30th September 2020

Life in the slow lane

Roberto Bagnoli, designer, shoots straight from the hip when it comes to ethical fashion.

We’ve all done it, we’ve all been there – “I just need a cheap pair of jeans I can wear every week without feeling over/underdressed” or “That jumper looks good and I can get it for that do I’m going to tomorrow night, and it’ll be delivered by tomorrow morning” or even “I can’t justify spending the earth on something I’m going to wear into oblivion in less than a year”.

Fast fashion has taken over our lives through convenience and unbeatable pricing.

I’d be the first to admit that when I shop for groceries, I do the usual – What brand is it? Do they use organic ingredients? Where is it sourced? Do I know if that company treats their employees well with fair pay? But I seldom apply the same processes to when I buy clothes. 5 pack of t-shirts from ASOS with next day delivery for £20? Sign me up.

Slow fashion is not a new concept, but it is starting to sweep through the fashion industry.

It’s a backlash to the current, albeit waning, trend of fast-fashion.

It stems from the principle of creating sustainable clothing from organically grown or recycled materials, created with environmentally friendly practises, with a view to long term usage as opposed to the ‘one and done’ lifecycle of fast fashion counterparts.

For quite a while, slow-fashion priced out the average consumer as, understandably, with more processes and care comes a higher cost. But as behaviours in consumers change and people start to invest in more ‘long-term’ products over the latest trend/collection it seems people are willing to pay a little more to get a little more.

This was my experience while I was picking up a pair of discounted jeans by a brand called Nudie. I’d heard of them before but knew nothing about the brand.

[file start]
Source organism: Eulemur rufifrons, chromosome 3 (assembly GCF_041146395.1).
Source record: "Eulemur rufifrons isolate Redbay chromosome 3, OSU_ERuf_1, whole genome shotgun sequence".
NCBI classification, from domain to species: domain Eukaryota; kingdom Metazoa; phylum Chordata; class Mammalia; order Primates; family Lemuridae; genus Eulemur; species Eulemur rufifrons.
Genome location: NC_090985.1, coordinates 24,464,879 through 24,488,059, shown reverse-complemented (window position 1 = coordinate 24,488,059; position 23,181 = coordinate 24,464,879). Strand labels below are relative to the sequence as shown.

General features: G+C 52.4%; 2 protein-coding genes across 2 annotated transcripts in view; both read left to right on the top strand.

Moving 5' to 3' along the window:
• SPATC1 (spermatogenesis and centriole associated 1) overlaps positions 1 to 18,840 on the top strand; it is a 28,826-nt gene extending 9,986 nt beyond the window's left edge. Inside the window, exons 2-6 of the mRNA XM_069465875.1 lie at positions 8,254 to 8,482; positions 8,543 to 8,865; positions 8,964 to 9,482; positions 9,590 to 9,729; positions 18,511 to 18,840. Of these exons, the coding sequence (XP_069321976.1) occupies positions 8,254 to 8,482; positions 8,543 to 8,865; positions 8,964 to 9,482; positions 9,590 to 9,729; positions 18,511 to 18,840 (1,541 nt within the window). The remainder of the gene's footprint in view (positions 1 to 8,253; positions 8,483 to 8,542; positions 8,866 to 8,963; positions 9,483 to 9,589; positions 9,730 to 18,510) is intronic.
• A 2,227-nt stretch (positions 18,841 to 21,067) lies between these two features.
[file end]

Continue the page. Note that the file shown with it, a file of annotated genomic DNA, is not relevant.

Their particular concept is based around using a high percentage of sustainable material and offer customers not only discounts for bringing in old denim products to be recycled but a free repair for life service no matter when or where you bought their product.

This means that in 2019 alone they repaired 63,281 pairs of jeans which kept over 50,000 kilos of clothes from being thrown away which in turn saved 443 million litres of water that would otherwise be used to dispose of the clothes or be used to produce more.

They aren’t the only company to employ environmental tactics though – Lucy and Yak for example use only organic materials, pay their staff in North India four times the state minimum wage and use 100% recycled and biodegradable packaging materials for postage. And Pangaia even go as far as using recycled plastic providing that ‘cool with a conscience’ factor.

The reality is that fast fashion, while passing its hay-day, will still be around as long as people have a need for cheap essentials (I’m looking at you Primark).

I know it’s difficult to always apply conscience to purchases, if we did, we’d end up never leaving the house (more so than usual at present) or worse still, we’d bankrupt ourselves. But besides the comforting pat on the back of ‘I’ve done the right thing’ and a bragging point at your next social gathering of 6 or less, it would be nice to take comfort in knowing that buying a pair of trainers made from recycled ocean plastic or buying a pair of jeans you know will last a lifetime that you have done just a little bit to stem the rising trend of wastefulness and convenience that seems to consciously or subconsciously dominate society.

Invest in slow fashion, not just for the next generation, not to impress your Twitter followers or social circle, but so you can sleep easy knowing you’ve done your bit to influence change and also so you don’t have to worry about wearing away holes in your jean thighs in this lifetime.